food safetyFoodborne illness

What Restaurants Need to Know About the FSMA Rule 204

According to the FDA, about 48 million people in the U.S. get sick every year from foodborne illness, and 3,000 people die. The Food Safety Modernization Act (FSMA) was designed as a preventative measure to reduce these illnesses by designating actions that operators must take to prevent contamination as food travels along the global supply chain.

These rules and programs relate to agricultural water, good manufacturing practices, and food traceability. It also includes the growing, harvesting, packing, and holding of produce as well as transportation. The FSMA went into effect in 2011. In 2020, they released an almost 200-page Proposed Rule for Record Keeping for Food Traceability called FSMA 204.

FSMA 204

In 2020, the FDA announced new traceability regulations with the coming of FSMA 204. It’s now collecting industry considerations before finalization, which is expected by November 2022. The final aspect of FMSA 204 will go into effect in 2023, with a compliance date of 2025 for the food traceability record.

It enables the FDA to request a business’s Critical Tracking Events up to two years after the event has occurred and receive a response in one day. Though it seems distant, preparing for this regulation in advance is critical to compliance.

FSMA 204 applies to all food on the FDA’s Food Traceability List. These include fresh cucumbers, peppers, sprouts, leafy greens, melons, tomatoes, and tropical tree fruits. Additionally, all fresh-cut fruits and vegetables, ready-to-eat deli salads, nut butters, finfish, and crustaceans are included.

In essence, Rule 204 ensures farm-to-table food traceability. It requires each participant in the food supply chain to respond electronically to FDA requests regarding food on the food traceability list.

The four data requirements include the following:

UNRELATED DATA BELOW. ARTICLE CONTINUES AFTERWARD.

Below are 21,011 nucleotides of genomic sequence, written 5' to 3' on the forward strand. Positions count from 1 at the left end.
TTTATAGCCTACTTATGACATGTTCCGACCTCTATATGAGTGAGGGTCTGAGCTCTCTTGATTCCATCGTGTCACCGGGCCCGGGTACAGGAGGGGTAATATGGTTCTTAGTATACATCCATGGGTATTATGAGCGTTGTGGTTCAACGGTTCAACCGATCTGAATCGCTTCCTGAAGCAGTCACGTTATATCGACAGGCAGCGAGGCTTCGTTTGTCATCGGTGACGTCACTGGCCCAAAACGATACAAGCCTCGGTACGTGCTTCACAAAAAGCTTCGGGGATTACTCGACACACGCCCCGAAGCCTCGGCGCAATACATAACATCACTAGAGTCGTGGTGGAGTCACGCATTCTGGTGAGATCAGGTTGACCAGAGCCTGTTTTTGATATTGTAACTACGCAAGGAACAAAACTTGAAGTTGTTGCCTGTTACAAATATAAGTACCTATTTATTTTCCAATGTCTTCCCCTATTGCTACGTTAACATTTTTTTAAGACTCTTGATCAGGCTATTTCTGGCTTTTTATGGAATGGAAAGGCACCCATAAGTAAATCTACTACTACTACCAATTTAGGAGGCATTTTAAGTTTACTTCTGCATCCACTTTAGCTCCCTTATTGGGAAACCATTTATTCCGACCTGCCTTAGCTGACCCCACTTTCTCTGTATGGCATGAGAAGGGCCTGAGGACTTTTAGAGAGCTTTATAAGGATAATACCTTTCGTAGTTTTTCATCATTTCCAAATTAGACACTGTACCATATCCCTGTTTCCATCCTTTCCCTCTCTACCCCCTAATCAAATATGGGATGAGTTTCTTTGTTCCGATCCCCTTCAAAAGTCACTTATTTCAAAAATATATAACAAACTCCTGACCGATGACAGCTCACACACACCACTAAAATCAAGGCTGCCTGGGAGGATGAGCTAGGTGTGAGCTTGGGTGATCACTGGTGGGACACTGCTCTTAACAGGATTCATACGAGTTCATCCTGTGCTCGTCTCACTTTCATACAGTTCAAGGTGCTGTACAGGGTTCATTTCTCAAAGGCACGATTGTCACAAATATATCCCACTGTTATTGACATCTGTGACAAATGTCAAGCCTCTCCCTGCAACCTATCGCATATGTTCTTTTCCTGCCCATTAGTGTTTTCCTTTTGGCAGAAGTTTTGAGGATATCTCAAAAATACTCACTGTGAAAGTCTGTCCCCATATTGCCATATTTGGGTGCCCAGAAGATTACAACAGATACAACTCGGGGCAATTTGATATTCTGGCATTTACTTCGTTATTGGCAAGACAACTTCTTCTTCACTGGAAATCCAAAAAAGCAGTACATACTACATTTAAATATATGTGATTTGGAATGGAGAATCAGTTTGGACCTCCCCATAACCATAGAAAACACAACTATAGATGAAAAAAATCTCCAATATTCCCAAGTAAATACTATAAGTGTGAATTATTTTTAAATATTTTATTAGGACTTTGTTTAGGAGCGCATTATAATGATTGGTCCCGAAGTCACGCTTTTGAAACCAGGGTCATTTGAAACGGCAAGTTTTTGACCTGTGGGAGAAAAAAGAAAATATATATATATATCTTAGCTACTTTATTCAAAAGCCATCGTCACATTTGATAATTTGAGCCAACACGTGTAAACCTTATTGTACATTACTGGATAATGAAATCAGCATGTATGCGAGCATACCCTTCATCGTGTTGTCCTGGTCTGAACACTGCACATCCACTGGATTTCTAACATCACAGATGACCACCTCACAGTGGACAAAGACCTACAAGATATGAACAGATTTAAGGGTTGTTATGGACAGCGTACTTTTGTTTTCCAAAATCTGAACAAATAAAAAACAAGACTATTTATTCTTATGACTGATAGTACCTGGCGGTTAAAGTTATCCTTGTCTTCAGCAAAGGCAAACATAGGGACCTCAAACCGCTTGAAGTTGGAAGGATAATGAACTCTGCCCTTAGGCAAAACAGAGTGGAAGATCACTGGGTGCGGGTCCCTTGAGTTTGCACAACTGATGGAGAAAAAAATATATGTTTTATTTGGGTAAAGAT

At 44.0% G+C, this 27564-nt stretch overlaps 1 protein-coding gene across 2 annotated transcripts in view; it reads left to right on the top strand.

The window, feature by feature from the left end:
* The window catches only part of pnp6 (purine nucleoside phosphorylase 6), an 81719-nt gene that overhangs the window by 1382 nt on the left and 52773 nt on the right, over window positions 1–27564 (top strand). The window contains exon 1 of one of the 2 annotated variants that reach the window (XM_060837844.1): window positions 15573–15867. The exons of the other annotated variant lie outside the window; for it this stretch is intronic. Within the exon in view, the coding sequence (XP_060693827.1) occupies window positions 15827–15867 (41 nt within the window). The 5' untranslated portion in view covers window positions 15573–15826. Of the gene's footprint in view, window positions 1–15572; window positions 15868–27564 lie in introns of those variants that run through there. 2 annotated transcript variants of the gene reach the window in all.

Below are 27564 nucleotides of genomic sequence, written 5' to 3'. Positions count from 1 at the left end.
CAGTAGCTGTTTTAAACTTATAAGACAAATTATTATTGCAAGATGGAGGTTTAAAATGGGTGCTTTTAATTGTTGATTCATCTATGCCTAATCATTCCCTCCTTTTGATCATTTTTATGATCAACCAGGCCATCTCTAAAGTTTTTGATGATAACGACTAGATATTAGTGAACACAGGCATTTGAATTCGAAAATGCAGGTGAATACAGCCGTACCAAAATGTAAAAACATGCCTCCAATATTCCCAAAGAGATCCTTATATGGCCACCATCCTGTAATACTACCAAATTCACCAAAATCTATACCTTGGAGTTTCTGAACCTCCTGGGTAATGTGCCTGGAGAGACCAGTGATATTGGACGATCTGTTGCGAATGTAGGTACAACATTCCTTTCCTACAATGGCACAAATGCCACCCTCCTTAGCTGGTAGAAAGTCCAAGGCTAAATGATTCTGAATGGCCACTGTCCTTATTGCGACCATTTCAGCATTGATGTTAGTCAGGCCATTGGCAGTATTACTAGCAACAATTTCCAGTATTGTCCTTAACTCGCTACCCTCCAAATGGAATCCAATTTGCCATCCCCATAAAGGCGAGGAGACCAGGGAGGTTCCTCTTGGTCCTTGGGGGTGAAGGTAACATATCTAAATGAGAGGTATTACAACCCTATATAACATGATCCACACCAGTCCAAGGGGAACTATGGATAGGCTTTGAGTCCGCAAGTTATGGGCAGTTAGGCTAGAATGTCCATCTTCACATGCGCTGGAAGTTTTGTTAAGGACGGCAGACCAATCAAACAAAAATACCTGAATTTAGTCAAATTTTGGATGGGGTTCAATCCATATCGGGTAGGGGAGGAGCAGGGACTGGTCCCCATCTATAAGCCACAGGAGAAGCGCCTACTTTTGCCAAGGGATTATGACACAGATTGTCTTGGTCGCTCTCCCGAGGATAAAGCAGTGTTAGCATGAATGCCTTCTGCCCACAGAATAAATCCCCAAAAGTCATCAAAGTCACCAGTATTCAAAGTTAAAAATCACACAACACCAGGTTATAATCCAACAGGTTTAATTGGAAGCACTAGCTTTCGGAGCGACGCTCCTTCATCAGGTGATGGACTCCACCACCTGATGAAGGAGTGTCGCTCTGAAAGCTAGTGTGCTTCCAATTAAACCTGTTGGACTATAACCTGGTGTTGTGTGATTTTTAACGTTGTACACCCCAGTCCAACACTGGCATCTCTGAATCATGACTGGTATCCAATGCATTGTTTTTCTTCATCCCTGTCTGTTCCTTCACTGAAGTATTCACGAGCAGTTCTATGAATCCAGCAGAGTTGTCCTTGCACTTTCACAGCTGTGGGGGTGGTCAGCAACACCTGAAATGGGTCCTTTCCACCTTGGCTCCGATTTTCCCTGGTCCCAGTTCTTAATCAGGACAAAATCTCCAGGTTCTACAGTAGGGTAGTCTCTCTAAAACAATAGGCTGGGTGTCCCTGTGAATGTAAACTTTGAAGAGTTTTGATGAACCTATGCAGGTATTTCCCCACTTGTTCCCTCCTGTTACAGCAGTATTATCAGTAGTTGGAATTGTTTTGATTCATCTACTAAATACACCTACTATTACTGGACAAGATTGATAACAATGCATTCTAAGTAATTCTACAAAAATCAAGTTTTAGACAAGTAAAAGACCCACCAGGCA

• If you are considered the first receiver from the farm, as occurs in farm-to-table establishments, you must keep information on harvesting, cooling, packing, and storing the products before receiving them.
  • If the product was imported, you must retain and store the import number through the final point of sale.
  • Share and store the person who signed the lot number.
  • Retail food establishments must record the lot number of every product they sell on the Food Traceability List.

Restaurants are considered a type of retail food establishment.

In case of an outbreak, this data will be used in both trace forward and trace back events. The FDA will standardize the information companies must record, keep, and send to the next supply chain recipient. To achieve this type of traceability requires RFID technology.

How Restaurants Can Comply and Benefit

Radio Frequency Identification (RFID) labels, also called smart labels, tag and track products and monitor inventory. In the same way that bar codes collect and send data using visual scans, RFID labels use radio waves to collect and transmit information.

RFID labels have been used for years, tracking products through each supply chain step, from shipping to delivering and purchasing. Big box retailers use them to tag and track their products and sales.

RFID tags keep operators compliant with FSMA 204 and also improve inventory management. With this unique identifier and online connectivity, chefs, managers, and owners can see how much product they have, when it comes in and when it leaves. This enables them to maintain the quality of their products and easily follow the first one in, first one out (FIFO) inventory motto.

In addition to efficiency and limiting waste, it also improves traceability and sustainability. With RFID technology, you can verify a product’s journey through the supply chain, from source to destination. It also enables a quick electronic response to the FDA should one be requested and swift action in case of a recall.

This electronic wizardry can limit the scope of recalls and avoid blanket alerts. With vital information at your fingertips, you can respond to an emergency food crisis, helping in the investigation while limiting any liability or damage to your brand, and comply with FSMA 204.

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